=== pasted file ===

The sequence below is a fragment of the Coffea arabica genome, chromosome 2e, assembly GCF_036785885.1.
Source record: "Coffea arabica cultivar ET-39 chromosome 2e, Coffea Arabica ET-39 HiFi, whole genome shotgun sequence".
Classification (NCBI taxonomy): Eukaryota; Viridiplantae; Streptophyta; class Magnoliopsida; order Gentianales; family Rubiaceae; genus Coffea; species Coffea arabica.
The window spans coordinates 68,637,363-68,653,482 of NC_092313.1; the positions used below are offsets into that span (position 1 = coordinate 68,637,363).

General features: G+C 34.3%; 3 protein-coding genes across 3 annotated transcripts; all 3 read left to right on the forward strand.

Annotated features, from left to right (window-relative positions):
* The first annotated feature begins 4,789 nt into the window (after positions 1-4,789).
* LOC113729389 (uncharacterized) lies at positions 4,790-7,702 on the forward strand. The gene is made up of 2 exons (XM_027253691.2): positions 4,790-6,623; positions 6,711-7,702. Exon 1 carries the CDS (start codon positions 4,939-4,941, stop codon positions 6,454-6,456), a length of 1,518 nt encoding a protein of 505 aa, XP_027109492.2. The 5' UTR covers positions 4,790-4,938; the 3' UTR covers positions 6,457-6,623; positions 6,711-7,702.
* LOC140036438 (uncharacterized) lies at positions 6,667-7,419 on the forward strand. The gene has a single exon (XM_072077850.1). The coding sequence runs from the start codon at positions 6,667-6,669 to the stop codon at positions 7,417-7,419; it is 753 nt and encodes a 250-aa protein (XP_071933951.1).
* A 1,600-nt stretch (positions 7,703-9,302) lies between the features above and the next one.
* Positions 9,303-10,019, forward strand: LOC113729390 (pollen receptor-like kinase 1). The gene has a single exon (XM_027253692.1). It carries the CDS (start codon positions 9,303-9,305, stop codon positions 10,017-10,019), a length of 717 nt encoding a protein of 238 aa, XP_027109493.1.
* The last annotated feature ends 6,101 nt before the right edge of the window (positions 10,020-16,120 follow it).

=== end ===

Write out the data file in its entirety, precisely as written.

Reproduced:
The sequence below is a fragment of the Coffea arabica genome, chromosome 2e, assembly GCF_036785885.1.
Source record: "Coffea arabica cultivar ET-39 chromosome 2e, Coffea Arabica ET-39 HiFi, whole genome shotgun sequence".
Classification (NCBI taxonomy): Eukaryota; Viridiplantae; Streptophyta; class Magnoliopsida; order Gentianales; family Rubiaceae; genus Coffea; species Coffea arabica.
The window spans coordinates 68,637,363-68,653,482 of NC_092313.1; the positions used below are offsets into that span (position 1 = coordinate 68,637,363).

General features: G+C 34.3%; 3 protein-coding genes across 3 annotated transcripts; all 3 read left to right on the forward strand.

Annotated features, from left to right (window-relative positions):
* The first annotated feature begins 4,789 nt into the window (after positions 1-4,789).
* LOC113729389 (uncharacterized) lies at positions 4,790-7,702 on the forward strand. The gene is made up of 2 exons (XM_027253691.2): positions 4,790-6,623; positions 6,711-7,702. Exon 1 carries the CDS (start codon positions 4,939-4,941, stop codon positions 6,454-6,456), a length of 1,518 nt encoding a protein of 505 aa, XP_027109492.2. The 5' UTR covers positions 4,790-4,938; the 3' UTR covers positions 6,457-6,623; positions 6,711-7,702.
* LOC140036438 (uncharacterized) lies at positions 6,667-7,419 on the forward strand. The gene has a single exon (XM_072077850.1). The coding sequence runs from the start codon at positions 6,667-6,669 to the stop codon at positions 7,417-7,419; it is 753 nt and encodes a 250-aa protein (XP_071933951.1).
* A 1,600-nt stretch (positions 7,703-9,302) lies between the features above and the next one.
* Positions 9,303-10,019, forward strand: LOC113729390 (pollen receptor-like kinase 1). The gene has a single exon (XM_027253692.1). It carries the CDS (start codon positions 9,303-9,305, stop codon positions 10,017-10,019), a length of 717 nt encoding a protein of 238 aa, XP_027109493.1.
* The last annotated feature ends 6,101 nt before the right edge of the window (positions 10,020-16,120 follow it).